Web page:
JICA-RI cohosted a conference titled “Addressing Local Conflicts before They Turn Global” with the Konrad Adenauer Stiftung (KAS) and the European Japan Advanced Research Network (EJARN) in Tokyo on February 21, 2012. KAS is a German political foundation and a think-tank/consulting agency that conducts studies and education programs globally, while EJARN is a group of European scholars on Japan, whose mission is to engage in policy research on Japanese politics, economy, and security as well as Euro-Japanese relations. The conference, which about 150 researchers, practitioners, diplomats and students attended, was convened as part of a KAS-EJARN joint project that examines obstacles and potentials for further cooperation between Europe and Japan in areas such as post-conflict reconstruction, stabilization and development of conflict-affected countries.
|Sadako Ogata, JICA president|
JICA-RI Director Akio Hosono opened the conference with his welcome remarks, and JICA President Sadako Ogata and H.E. Hans Dietmar Schweisgut, ambassador of the European Union to Japan, each gave an opening speech. President Ogata discussed the issue of a gap between humanitarian aid and work of a development agency and the concept of human security in practice from her first-hand experiences as former United Nations High Commissioner for Refugees and head of JICA. She pointed out that the best solutions to human security problems vary by each country, context or times, and thus it is challenging to meet each need and circumstance. Ambassador Schweisgut introduced some of the EU’s conflict-preventive measures. He spoke of their operations in countries like Afghanistan, Somalia and South Sudan and stressed the importance of a comprehensive approach and long-term engagement.
Subsequently to the introductory session, Paul Midford, Norwegian University of Science and Technology, and Michito Tsuruoka, National Institute for Defense Studies, provided their analysis on “Linkage between Micro Security and Development and Global Stability” from European and Japanese perspectives, respectively.
Jörg Wolff, KAS Resident
made closing remarks
In the following session on Asian experiences, Axel Berkofsky, University of Pavia, talked about the case of Mindanao, and Jun Honna, JICA-RI visiting fellow and Ritsumeikan University professor, made a presentation on maritime crimes in Southeast Asia. Honna is the leader of a project ”Mainstreaming Human Security in ASEAN Integration” at JICA-RI. He told the audiences there is a variety of maritime crimes besides piracy (illegal fishing and human trafficking, among others) and recommended effective counter measures including non-militaristic regional cooperation between each enforcement agency at sea and tackling poverty problems in coastal areas. “They are considered problems at sea, but actually, they are problems on land,” Honna said.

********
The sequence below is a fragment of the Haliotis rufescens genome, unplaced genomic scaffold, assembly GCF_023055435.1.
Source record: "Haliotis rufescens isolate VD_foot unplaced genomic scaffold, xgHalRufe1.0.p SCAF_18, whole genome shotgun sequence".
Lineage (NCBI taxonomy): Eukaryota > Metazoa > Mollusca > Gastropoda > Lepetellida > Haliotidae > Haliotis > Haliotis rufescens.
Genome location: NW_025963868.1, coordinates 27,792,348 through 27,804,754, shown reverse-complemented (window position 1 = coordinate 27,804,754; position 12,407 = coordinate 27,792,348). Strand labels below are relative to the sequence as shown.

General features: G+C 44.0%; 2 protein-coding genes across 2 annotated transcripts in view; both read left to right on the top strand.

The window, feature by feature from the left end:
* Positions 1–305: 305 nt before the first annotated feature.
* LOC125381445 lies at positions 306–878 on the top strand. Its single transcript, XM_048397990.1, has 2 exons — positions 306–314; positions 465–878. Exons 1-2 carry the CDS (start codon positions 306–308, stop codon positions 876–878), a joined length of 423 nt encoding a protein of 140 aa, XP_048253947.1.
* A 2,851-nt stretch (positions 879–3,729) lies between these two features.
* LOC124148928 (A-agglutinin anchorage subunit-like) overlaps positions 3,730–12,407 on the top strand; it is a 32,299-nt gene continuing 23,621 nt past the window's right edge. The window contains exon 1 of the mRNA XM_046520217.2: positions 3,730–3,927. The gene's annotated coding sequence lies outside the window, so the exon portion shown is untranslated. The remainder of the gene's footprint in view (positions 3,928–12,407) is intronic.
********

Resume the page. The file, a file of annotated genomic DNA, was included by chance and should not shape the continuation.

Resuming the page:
In Session 3 on Africa, Marie Soderberg, Stockholm School of Economics presented the findings and suggestions for EU-Japan cooperation based on her recent visit to South Sudan, and Research Fellow Mari Katayanagi introduced the study “Prevention of Violent Conflict in Africa”. Katayanagi described the structural problems of African societies by analyzing them with the concept of Horizontal Inequalities (HIs) and the measures taken to address the issues in countries like Burundi, Ghana and Nigeria. Her team’s survey revealed that there is a difference between objective HIs (how each ethnic group’s situation is assumed according to survey results) and subjective HIs (how each group perceives their own situation). To prevent recurrence of a conflict, it is important for development actors to plan their activities with a possibility of a gap in perception like this in account, and to assist the government of a recipient country in development through sensitive planning, according to Katayanagi.
In the final session, panelists reviewed and summarized major discussion points indicated throughout the day and proposed ways of furthering an EU-Japan contribution to global security, stability and development. Research Associate Ryutaro Murotani participated as one of the discussants and emphasized the significance of understanding a comprehensive nature of security agendas from non-traditional (such as human security) to traditional security (military security, for example). He noted that, given the difference in their preferences on aid modalities, it is necessary to identify areas where EU-Japan cooperation can maximize its effect, either on the ground level or policy level. When doing so, how to work with governments of recipient countries is the first thing they must consider, he added.
The conference was an opportunity to exchange information and views from both Europe and Japan, according to Murotani: “For the Japanese researchers and practitioners, the conference provided a forum to illustrate what JICA is doing on the ground to the European counterparts, and for those from Europe, who will design their policy recommendations.” He also said, “The discussion reminded us of the width of the security agendas and the importance of operationalizing the concept of human security in the Japanese development assistance.”
|Day||February 21, 2012(Tue)|
the Konrad Adenauer Stiftung (KAS)
the European Japan Advanced Research Network (EJARN)